⚔️♟️ Wartile | Review | PS4 | "Like Sun Tzu, The Art of War is in My Blood" ♟️⚔️ #GameDev #IndieGames

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I was really excited about Wartile. I am a huge fan of strategy games like XCOM, Age of Empires, 8-Bit Armies etc. and have been since the 90s (playing Command & Conquer Red Alert over LAN was an experience).

Like Sun Tzu, the art of war is in my blood. And that blood has been spilt on many a virtual battlefield. The strength of the war games I love is that they combine narrative and visual richness and complexity around a straightforward main structure and controls.

I don’t want to have to thumb through a 3,776-page instruction manual just so I can push my glasses up my nose, and opine to myself (in the voice of Professor Frink),

‘The elven war cannon has a maximum range of, erm, 12 furlongs, but limited to only 10 when your opponent’s homeworld is rotating at 34 degrees precisely’. 
That sort of complexity certainly has its place in gaming, of course.  Mostly in the D&D world, for me. I have spent days with friends working out the rules of board games like Massive Darkness, with an actual playing time of approximately eleven minutes.

The main problem with Wartile is this balance is not there for me. The game looks like a board game, unapologetically so.  And it’s beautiful. Coastlines, mountains, and cave scenes are all recreated in front of you, and you are immediately drawn in.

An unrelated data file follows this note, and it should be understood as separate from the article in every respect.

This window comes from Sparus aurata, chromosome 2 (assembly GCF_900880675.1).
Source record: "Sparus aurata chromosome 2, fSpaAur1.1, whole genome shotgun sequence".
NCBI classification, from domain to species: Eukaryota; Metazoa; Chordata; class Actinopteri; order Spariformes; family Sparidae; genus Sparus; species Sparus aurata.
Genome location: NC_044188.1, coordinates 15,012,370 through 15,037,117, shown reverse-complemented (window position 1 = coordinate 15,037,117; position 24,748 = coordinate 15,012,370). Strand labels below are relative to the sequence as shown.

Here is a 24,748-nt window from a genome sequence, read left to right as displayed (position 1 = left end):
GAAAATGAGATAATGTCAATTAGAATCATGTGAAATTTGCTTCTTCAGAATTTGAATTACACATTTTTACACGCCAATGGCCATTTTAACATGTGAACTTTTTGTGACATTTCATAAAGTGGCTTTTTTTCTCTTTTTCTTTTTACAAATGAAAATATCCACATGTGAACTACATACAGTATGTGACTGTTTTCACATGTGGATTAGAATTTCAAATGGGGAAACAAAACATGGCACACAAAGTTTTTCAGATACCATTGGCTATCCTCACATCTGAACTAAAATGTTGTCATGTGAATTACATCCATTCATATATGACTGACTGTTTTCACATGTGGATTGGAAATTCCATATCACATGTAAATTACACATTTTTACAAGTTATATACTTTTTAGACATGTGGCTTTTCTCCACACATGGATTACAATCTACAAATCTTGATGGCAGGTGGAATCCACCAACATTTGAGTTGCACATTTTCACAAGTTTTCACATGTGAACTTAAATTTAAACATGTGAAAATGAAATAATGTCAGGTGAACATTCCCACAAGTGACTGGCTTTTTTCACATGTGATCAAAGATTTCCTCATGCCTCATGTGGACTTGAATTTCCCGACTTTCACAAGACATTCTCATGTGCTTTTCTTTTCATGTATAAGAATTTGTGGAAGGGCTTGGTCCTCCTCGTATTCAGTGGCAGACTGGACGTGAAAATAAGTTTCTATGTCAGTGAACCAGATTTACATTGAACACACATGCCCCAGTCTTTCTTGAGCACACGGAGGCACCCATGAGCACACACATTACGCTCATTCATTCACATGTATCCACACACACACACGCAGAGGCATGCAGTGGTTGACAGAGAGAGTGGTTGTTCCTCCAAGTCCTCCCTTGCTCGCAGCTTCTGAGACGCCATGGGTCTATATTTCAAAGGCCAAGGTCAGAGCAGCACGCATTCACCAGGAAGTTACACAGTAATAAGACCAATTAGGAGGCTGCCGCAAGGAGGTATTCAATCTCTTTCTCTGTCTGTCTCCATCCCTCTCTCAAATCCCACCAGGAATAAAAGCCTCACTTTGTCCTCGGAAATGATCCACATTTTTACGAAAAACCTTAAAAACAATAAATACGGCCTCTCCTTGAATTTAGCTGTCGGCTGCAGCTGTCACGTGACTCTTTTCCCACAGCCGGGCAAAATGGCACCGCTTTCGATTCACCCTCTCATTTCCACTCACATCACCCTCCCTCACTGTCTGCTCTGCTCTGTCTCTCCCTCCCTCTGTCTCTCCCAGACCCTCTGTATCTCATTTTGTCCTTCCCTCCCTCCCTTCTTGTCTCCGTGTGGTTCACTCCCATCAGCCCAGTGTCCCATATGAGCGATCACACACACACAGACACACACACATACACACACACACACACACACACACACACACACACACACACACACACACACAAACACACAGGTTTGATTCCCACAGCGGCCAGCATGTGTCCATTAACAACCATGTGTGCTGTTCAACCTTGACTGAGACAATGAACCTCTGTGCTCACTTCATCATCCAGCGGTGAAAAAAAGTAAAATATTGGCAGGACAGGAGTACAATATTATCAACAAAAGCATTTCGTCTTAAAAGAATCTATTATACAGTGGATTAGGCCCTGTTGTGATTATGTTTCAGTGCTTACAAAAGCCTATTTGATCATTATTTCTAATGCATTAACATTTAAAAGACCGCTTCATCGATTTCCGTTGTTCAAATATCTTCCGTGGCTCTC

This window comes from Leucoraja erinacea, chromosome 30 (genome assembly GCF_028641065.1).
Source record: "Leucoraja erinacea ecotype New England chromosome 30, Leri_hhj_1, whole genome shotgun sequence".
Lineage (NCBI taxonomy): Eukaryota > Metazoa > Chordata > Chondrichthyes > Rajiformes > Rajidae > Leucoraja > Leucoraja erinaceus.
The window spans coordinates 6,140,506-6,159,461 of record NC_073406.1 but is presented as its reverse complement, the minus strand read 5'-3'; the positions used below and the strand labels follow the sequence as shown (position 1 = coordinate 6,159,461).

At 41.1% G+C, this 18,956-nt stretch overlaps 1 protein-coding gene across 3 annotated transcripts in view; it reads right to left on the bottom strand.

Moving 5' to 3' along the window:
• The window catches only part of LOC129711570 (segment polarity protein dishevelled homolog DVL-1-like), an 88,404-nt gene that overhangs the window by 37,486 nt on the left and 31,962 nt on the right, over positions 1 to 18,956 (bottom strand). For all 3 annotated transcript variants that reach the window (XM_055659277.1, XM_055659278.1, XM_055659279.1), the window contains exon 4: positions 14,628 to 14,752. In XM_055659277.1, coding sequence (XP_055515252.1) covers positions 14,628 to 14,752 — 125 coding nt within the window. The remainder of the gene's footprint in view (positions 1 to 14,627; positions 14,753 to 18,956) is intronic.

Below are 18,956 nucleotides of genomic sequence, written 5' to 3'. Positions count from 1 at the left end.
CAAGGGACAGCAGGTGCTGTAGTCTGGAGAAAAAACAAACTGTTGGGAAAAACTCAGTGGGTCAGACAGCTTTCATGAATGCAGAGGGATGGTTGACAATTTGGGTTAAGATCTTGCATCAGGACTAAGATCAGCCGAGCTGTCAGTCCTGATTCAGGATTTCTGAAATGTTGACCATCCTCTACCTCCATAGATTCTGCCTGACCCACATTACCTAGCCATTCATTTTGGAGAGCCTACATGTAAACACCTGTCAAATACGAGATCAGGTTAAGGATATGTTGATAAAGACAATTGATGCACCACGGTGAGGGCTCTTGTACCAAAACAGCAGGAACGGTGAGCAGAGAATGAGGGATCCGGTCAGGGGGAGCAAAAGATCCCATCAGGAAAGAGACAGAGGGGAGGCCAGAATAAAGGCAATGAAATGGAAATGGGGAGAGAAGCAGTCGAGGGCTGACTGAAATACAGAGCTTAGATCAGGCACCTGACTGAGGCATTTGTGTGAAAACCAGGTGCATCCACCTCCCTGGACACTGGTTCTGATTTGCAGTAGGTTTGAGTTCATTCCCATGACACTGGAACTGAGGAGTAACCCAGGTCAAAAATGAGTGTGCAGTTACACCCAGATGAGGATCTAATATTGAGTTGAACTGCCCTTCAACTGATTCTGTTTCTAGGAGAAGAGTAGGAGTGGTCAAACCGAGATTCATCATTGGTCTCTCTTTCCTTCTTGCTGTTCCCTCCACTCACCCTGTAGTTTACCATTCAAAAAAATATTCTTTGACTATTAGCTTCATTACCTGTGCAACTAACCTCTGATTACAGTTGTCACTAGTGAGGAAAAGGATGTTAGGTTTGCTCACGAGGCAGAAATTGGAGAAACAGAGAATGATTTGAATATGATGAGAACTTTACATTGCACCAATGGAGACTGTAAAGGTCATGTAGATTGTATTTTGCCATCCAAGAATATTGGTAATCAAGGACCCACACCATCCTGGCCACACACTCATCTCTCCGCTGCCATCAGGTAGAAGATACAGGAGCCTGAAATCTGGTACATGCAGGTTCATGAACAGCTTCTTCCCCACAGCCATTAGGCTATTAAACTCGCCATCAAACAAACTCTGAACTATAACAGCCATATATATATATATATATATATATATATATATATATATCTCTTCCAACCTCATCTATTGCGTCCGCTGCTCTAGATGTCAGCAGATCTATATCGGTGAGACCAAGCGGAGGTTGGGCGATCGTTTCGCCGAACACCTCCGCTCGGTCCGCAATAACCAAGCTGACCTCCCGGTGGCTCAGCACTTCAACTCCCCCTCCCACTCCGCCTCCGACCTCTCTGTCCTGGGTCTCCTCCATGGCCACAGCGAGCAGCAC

There are hexagonal playing tiles and the same shaped playing pieces, marked out like a physical game. Playing pieces are mainly soldiers, heroes or otherwise and move a few tiles at a time, attacking enemies on adjacent tiles. 
But, it’s not turn-based. Which may seem like a bad idea. And that’s BECAUSE IT IS.
So, you spend every battle constantly clicking to move your pieces around (and you have several to manage), while keeping an eye on skills and spells you can use (which are shown in the form of collectable playing cards), but I found the text on the cards too small to read (on a 40 inch TV) and hard to know when to use them correctly because you can’t take time away from player movement to think about anything else.

It also seemed impossible to tell how battles were going as player health is not clear at all, so you can be very close to success or failure without realising (and therefore not able to use one of your ability cards to get you out of danger…
I’ve seen some positive reviews of Wartile, so it’s possible this old battle-weary veteran just chose a game that didn’t chime with his tastes.

To my mind, this is an opportunity wasted. Wartile could be an excellent board game or an excellent RTS war game, but in trying to be both, is neither.
Deck13 Interactive’s Wartile is available on the Playstation store now.
Ratings Explained
ICE COOL (Great Game Recommended)
MELTING (Recommended with reservations, one to consider if you are a fan of the genre)
MELTED (Not A Recommended Purchase)

Guest reviewer – Max Y’mum

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